In the "Prothalamion" Spenser celebrates the forthcoming nuptials of Elizabeth and Katherine Somerset, the daughters of the Earl of Worcester. The two sisters are to be married to Henry Guilford and William Petre, respectively. These are clearly big occasions, major highlights of the social season. And so Spenser pulls out all the stops to write a nuptial song befitting such important events.
In time-honored fashion he draws upon ancient mythology to celebrate the forthcoming nuptials. He starts by referring to Zephyrus, one of the ancient wind gods:
Calm was the day and through the trembling air
The sweet breathing Zephyrus did softly play.
As the speaker stands by the River Thames composing his poem the scene is suddenly transformed into something out of ancient mythology. A group of nymphs is out and about with baskets, collecting pretty flowers for the happy couples.
A further reference to ancient mythology comes when Spenser relates the two swans gliding down the Thames to the myth of Jupiter and Leda, when the king of the gods came down to earth to woo the princess Leda in the guise of a swan.
In "Epithalamion" Spenser celebrates his own marriage to Elizabeth Boyle. References are also made to nymphs, but there are also references to Christianity. As this nuptial song relates to Spenser's own marriage, he can use more personal detail, such as that relating to sex. In Stanza 17, for instance, the speaker is quite explicit in describing the bridegroom's desire for his bride:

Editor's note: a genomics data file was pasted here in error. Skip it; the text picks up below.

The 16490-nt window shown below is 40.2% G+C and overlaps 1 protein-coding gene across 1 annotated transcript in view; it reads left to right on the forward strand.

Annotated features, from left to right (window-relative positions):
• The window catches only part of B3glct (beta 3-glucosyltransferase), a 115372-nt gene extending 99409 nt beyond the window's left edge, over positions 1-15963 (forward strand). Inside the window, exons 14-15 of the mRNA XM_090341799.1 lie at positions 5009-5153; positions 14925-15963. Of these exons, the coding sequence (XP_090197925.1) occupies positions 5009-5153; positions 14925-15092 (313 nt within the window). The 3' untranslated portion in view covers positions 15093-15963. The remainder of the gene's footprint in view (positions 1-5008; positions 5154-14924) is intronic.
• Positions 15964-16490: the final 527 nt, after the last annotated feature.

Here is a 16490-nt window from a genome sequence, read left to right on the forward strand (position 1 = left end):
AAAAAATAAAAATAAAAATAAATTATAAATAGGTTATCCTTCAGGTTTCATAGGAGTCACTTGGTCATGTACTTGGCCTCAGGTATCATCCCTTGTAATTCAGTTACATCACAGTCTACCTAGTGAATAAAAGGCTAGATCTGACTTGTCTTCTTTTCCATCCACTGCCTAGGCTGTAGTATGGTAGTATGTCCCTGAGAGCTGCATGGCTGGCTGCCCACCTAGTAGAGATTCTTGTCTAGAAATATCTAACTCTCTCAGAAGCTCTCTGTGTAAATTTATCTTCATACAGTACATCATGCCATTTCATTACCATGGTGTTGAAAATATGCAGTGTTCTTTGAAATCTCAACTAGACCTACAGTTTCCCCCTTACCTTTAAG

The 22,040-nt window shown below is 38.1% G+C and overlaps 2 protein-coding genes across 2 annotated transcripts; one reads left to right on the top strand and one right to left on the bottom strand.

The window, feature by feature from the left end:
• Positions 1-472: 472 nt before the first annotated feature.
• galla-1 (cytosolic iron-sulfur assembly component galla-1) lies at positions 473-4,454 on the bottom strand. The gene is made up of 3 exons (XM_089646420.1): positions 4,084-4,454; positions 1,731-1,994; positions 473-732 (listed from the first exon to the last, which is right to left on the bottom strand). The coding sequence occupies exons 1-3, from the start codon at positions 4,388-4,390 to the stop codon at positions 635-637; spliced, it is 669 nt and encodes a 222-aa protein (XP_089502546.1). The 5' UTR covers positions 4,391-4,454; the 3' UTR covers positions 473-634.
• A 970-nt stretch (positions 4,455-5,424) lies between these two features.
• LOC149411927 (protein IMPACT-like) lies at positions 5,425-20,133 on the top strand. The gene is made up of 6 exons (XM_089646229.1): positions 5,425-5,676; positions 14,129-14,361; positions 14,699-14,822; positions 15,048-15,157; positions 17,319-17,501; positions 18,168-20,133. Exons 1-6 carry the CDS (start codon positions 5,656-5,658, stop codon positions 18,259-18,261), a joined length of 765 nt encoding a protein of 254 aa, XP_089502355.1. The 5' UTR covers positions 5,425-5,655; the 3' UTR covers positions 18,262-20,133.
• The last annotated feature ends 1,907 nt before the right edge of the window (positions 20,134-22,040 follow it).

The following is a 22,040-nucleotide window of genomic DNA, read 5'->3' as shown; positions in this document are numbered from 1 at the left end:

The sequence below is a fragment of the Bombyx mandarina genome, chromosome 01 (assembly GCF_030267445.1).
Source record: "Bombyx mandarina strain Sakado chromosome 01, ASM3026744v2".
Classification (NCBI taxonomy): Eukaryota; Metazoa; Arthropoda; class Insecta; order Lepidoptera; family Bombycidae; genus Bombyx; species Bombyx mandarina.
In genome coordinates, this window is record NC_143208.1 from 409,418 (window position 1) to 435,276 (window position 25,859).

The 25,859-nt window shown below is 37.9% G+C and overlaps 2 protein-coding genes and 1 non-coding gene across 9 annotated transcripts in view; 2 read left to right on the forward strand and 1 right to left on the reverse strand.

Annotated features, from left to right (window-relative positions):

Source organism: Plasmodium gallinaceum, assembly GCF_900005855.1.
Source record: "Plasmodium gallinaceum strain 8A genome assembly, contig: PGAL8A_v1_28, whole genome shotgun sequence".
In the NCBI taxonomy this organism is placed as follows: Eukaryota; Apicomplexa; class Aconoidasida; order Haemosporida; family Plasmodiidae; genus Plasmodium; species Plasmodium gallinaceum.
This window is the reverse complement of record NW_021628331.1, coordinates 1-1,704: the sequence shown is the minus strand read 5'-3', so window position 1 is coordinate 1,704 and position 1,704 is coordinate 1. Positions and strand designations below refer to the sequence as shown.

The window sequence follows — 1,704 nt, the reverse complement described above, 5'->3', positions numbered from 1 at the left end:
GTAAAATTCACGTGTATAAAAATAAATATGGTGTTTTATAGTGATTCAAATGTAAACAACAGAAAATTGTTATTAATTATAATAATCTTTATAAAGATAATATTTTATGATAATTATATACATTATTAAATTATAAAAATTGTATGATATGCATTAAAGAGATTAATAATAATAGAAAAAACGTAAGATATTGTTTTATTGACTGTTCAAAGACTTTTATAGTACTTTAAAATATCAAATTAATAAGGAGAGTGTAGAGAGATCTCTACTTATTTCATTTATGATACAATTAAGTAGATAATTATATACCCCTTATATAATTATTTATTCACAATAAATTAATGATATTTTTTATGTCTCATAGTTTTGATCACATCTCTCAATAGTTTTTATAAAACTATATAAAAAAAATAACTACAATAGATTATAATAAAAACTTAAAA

Behold how goodly my faire love does ly In proud humility; Like unto Maia, when as Jove her tooke, In Tempe, lying on the flowry gras, Twixt sleepe and wake, after she weary was, With bathing in the Acidalian brooke.
Note also the use of pagan mythology in this extract. Yet as Spenser is engaging in a Christian marriage with his bride, he must also pay the appropriate respect to God for the blessings of his nuptials:
And let the roring Organs loudly play The praises of the Lord in lively notes, The whiles with hollow throates The Choristers the joyous Antheme sing, That al the woods may answere and their eccho ring.
Note however, that even here, pagan imagery isn't far away. Spenser is here referring to Echo, a nymph cursed by the goddess Hera to repeat the last word she heard as punishment for distracting her from catching her philandering husband Zeus. Spenser's love for his bride is so strong that it echoes throughout the forest just like the words of the famous nymph.